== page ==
Rotary cutters rule! I actually started with rotary cutter because I think it is better for dealing with knits/lycra/spandex that I was using when I first started sewing. And now I am too lazy to cut many of my projects with scissors. Often, if I have a very long piece I will cut half with the cutter and half with the shears if it extends off of my cutting borad, rather than moving the pieces and risking inaccuracies in cutting. And sometimes shears are better for details, but in general I like to use the rotary cutter and matt. If I am making something that needs to be very very precise, then I will outline the pattern piece with tailor's chalk, then use the cutter to cut inside the chalk lines - this usually gives me the most accurate results, but it takes a very long time. I have only used this method of some of the wool coats I have made, or a few of the fancy party dresses. What I really need to get is one of the guides that lets you cut and add seam allowances at the same time, then I won't have to spend time adding them to magazine patterns... Also, just as a heads up, the rotary cutter blades do dull after a time - you can buy replacement blades so you can keep using the same cutter. I have heard that there are ways to sharpen them, but not exactly sure how. If you notice it isn't cutting through fabric as smoothly or if it is leaving bits attached at regular intervals you probably need to replace the blade.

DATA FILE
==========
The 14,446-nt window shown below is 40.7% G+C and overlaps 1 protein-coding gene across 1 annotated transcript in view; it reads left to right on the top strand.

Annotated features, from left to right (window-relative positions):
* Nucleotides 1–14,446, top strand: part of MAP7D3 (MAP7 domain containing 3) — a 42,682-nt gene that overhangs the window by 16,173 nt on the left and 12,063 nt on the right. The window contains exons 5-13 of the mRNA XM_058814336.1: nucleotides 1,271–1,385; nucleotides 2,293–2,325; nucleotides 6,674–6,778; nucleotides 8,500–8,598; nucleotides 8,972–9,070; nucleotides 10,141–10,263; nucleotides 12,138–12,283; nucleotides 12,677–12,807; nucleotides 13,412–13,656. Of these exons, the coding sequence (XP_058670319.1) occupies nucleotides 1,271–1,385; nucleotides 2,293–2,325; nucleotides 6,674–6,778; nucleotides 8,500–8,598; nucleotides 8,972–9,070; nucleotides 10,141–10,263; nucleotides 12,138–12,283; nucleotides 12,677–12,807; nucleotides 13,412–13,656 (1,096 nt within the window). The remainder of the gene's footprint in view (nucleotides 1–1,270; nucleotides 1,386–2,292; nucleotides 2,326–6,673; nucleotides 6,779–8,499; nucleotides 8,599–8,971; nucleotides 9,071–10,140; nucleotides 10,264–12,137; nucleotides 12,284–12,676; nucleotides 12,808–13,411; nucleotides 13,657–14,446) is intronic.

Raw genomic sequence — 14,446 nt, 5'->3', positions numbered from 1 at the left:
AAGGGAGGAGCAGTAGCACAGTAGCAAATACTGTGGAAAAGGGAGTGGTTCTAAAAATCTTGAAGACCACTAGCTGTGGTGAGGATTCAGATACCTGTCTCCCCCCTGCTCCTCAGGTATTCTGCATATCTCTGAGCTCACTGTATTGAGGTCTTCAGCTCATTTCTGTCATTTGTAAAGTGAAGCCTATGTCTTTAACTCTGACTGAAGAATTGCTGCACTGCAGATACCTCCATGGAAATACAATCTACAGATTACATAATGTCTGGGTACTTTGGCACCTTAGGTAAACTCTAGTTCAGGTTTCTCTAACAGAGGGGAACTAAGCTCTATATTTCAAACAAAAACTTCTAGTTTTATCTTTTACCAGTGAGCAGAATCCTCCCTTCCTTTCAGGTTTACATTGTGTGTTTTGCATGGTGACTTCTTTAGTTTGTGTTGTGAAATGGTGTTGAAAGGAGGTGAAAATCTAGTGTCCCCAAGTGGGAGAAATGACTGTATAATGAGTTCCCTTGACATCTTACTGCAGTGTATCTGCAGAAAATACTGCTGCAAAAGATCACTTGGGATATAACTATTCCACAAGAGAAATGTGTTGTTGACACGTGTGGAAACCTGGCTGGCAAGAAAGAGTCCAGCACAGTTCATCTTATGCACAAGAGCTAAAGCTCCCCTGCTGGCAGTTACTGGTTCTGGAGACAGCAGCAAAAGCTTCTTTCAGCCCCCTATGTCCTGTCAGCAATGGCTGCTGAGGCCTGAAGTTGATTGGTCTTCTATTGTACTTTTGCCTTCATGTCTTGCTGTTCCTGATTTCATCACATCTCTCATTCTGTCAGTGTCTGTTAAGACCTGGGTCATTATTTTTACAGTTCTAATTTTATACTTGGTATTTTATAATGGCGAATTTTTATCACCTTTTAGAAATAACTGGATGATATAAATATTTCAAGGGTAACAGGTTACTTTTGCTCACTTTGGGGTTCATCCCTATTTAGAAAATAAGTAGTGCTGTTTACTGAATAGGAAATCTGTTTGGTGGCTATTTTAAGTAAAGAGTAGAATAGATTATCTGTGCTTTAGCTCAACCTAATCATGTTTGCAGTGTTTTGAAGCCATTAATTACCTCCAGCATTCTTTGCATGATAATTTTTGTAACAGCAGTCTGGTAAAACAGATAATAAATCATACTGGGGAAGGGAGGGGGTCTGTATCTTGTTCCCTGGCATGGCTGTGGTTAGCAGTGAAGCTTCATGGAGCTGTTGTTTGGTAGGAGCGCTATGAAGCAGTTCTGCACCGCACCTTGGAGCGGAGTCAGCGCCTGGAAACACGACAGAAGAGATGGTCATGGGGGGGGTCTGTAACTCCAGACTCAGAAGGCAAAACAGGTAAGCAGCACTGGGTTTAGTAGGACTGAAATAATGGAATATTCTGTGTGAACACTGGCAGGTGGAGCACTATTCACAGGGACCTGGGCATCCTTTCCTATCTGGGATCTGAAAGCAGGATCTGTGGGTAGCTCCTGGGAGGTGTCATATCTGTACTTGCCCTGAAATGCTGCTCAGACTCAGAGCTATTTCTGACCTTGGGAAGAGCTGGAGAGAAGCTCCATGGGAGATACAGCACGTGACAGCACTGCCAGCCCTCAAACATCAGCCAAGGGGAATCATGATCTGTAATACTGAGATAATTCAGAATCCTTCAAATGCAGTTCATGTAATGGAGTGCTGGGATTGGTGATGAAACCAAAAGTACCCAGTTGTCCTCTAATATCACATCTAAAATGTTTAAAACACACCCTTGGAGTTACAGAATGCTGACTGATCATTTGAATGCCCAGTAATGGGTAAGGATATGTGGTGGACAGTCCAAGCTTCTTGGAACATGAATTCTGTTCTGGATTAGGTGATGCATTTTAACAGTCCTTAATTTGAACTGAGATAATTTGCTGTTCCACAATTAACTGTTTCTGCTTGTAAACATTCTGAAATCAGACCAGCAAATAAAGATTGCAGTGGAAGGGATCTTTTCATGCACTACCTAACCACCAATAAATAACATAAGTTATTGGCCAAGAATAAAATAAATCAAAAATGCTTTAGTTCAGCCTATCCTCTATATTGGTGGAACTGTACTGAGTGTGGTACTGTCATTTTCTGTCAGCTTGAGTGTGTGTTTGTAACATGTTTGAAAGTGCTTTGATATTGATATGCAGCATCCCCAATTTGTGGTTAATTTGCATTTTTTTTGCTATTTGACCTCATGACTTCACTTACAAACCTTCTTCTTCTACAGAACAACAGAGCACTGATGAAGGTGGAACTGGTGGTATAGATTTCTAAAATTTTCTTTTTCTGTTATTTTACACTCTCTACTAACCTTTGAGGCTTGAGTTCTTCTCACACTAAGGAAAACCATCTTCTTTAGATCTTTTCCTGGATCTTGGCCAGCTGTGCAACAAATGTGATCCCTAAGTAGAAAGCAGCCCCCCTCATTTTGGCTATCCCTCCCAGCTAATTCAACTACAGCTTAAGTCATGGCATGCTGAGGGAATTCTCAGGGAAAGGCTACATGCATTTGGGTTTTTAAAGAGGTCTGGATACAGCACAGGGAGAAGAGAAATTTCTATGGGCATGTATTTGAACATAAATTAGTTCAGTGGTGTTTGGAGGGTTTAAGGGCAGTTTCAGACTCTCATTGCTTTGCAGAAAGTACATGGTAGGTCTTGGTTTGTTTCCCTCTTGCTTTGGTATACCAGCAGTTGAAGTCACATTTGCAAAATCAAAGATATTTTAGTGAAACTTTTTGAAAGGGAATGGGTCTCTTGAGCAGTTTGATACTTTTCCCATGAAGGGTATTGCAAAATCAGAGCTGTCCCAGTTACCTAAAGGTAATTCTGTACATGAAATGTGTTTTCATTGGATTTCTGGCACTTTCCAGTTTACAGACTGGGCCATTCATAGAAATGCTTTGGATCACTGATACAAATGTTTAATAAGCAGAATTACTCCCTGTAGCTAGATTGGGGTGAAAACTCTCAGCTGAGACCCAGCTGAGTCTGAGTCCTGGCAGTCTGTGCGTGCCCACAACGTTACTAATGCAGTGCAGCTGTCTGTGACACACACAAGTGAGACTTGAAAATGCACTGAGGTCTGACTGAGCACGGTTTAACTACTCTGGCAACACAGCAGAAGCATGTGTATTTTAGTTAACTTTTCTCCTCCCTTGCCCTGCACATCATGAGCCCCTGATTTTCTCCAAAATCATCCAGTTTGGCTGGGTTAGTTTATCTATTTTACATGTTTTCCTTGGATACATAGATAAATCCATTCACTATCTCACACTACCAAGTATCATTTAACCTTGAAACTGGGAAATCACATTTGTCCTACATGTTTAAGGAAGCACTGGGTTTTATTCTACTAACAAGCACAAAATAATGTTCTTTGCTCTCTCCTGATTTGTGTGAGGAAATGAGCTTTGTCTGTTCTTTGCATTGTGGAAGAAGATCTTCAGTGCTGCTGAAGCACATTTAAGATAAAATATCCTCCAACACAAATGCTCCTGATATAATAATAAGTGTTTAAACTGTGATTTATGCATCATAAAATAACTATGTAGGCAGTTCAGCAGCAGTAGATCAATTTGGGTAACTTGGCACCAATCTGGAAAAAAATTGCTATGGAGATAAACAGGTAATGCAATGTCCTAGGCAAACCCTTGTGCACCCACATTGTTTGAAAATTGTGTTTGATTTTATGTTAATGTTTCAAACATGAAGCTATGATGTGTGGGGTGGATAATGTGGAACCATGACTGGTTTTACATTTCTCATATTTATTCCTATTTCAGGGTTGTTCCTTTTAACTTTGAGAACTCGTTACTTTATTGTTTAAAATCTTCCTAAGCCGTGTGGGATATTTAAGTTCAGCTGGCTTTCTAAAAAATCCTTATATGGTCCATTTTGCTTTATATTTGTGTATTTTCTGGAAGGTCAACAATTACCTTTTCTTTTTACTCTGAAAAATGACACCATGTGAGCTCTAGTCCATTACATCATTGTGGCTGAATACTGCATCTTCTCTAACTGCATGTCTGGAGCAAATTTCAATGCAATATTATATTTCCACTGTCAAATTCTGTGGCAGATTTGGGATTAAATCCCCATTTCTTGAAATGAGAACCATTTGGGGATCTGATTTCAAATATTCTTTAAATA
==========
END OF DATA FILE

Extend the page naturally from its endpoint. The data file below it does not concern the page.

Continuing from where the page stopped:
Also, your book sounds very useful - I am actually considering a suede project for my sewing challenge, though I won't be getting there until fall at the earliest. I will have to get a used copy of this book - the bit about the lining sounds most useful. It is also interesting about the leather stretching - something I am full aware of what with breaking in new skating boots, but hadn't considered for leather clothing. All in all it is shaping up to be a very exciting project - can't wait to see it progress!